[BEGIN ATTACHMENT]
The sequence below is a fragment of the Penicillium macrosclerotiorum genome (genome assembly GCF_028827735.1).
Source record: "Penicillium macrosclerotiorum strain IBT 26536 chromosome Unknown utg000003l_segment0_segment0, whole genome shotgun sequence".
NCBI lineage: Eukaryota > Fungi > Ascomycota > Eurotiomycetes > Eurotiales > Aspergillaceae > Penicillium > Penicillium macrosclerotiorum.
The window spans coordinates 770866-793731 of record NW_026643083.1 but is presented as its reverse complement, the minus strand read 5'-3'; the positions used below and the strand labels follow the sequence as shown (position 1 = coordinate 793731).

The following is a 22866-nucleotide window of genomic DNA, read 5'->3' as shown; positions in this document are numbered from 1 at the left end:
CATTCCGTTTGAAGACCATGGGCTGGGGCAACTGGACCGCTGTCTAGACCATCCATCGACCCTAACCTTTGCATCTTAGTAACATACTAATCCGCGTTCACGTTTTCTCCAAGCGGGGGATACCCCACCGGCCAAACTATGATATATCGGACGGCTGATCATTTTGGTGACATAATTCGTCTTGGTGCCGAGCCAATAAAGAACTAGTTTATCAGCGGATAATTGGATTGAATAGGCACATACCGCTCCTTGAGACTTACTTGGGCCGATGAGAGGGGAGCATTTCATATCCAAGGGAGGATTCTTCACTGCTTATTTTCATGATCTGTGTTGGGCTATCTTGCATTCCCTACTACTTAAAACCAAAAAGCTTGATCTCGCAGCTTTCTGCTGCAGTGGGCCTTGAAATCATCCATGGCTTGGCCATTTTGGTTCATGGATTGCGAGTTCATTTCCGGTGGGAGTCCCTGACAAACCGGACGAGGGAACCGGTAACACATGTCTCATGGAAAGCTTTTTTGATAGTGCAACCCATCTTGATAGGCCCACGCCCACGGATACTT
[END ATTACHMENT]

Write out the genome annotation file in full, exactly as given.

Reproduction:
The sequence below is a fragment of the Penicillium macrosclerotiorum genome (genome assembly GCF_028827735.1).
Source record: "Penicillium macrosclerotiorum strain IBT 26536 chromosome Unknown utg000003l_segment0_segment0, whole genome shotgun sequence".
NCBI lineage: Eukaryota > Fungi > Ascomycota > Eurotiomycetes > Eurotiales > Aspergillaceae > Penicillium > Penicillium macrosclerotiorum.
The window spans coordinates 770866-793731 of record NW_026643083.1 but is presented as its reverse complement, the minus strand read 5'-3'; the positions used below and the strand labels follow the sequence as shown (position 1 = coordinate 793731).

The following is a 22866-nucleotide window of genomic DNA, read 5'->3' as shown; positions in this document are numbered from 1 at the left end:
CATTCCGTTTGAAGACCATGGGCTGGGGCAACTGGACCGCTGTCTAGACCATCCATCGACCCTAACCTTTGCATCTTAGTAACATACTAATCCGCGTTCACGTTTTCTCCAAGCGGGGGATACCCCACCGGCCAAACTATGATATATCGGACGGCTGATCATTTTGGTGACATAATTCGTCTTGGTGCCGAGCCAATAAAGAACTAGTTTATCAGCGGATAATTGGATTGAATAGGCACATACCGCTCCTTGAGACTTACTTGGGCCGATGAGAGGGGAGCATTTCATATCCAAGGGAGGATTCTTCACTGCTTATTTTCATGATCTGTGTTGGGCTATCTTGCATTCCCTACTACTTAAAACCAAAAAGCTTGATCTCGCAGCTTTCTGCTGCAGTGGGCCTTGAAATCATCCATGGCTTGGCCATTTTGGTTCATGGATTGCGAGTTCATTTCCGGTGGGAGTCCCTGACAAACCGGACGAGGGAACCGGTAACACATGTCTCATGGAAAGCTTTTTTGATAGTGCAACCCATCTTGATAGGCCCACGCCCACGGATACTT